It's Sci fi month hosted by Oh, the Books! and Rinn Reads!
I was on the sci fi month blogger panel last Friday, and it inspired me to come up with this flowchart. For those of you who are new to science fiction, or for those of you who are looking for new subgenres to try out, check out this flowchart! If it's too small to read (which it probably is...hehe), go crazy with your browser's zoom or click here for the full size version. You'll have to drag the button at the top of the page to zoom.
So which genre(s) did you end up at? Did you find anything new and exciting you want to try out?
Sanderson always puts so much detail into the worlds and characters he writes about, so it's so easy to imagine them all in my head. I was curious about if other people imagined them the same way, and I started poking around on google imags/deviantart/tumblr. Look at the fantastic pieces of art I found!
Cover artist Michael Whelan's concept art of different characters
(see more art on his website, http://www.michaelwhelan.com/stormlight-archive-original-art/)
Szeth, the assassin in white
Shallan, drawing as usual
This cartoon is adorable! I don't know who Navani is though (maybe she'll appear soon?)
Botanicaxu from DeviantArt came up with this sketch. She has lots of other Stormlight art as well!
Somnicide, also from DeviantArt made this beautiful drawing of Dalinar attacking the chasmfiend:
This is supposedly the cover of the Chinese edition of the book. ISN'T IT BEAUTIFUL?
Ok, I think I'm done gaping at these extraordinary pieces o…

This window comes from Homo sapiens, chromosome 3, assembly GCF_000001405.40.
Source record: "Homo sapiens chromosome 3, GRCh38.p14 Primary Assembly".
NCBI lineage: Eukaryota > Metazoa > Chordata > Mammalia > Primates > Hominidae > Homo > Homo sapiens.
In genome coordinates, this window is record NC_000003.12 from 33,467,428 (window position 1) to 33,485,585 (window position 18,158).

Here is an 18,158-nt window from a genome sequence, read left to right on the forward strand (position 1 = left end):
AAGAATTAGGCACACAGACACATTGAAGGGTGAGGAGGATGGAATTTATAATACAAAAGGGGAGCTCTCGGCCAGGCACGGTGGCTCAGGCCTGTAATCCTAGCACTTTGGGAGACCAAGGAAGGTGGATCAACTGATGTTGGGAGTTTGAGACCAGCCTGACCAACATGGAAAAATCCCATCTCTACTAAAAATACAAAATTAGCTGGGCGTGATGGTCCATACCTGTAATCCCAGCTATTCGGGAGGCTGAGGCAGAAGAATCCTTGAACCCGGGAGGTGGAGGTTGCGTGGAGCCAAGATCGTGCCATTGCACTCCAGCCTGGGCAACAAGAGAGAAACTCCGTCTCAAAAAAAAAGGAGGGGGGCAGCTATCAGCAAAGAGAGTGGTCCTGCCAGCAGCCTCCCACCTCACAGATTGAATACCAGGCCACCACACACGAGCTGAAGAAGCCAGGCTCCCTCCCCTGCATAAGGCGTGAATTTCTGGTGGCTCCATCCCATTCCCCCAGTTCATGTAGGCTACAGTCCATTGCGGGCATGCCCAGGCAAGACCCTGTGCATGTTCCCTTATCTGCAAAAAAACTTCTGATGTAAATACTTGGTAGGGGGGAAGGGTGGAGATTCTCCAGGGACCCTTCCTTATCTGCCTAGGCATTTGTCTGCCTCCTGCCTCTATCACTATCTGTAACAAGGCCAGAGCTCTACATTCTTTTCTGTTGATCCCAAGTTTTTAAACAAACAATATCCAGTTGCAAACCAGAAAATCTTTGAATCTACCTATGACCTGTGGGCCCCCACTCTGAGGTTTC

We talk about how the fantasy genre is dominated by European-inspired medieval castles and knights and princesses, but I think we take it for granted that most of the science fiction genre is very Euro-centric and focused on the western world. Although science fiction is growing to be more inclusive and include people of color, a lot of the times the setting and culture is still very much a reflection of America or Europe. I have found a few gems that are inspired by other cultures, though, and I wanted to share them! I'll also have some honorable mentions for the books that include characters of multiple cultures even if the overall setting is still western.
1. The Fifth Season by N.K. Jemisin
Jemisin's Fifth season draws a lot of its cultural inspiration from Africa. Skin tones of people vary from dark brown to alabaster, but the majority of the characters are people of color. The villages in this book are described in such a way that the village of my great grandparents in…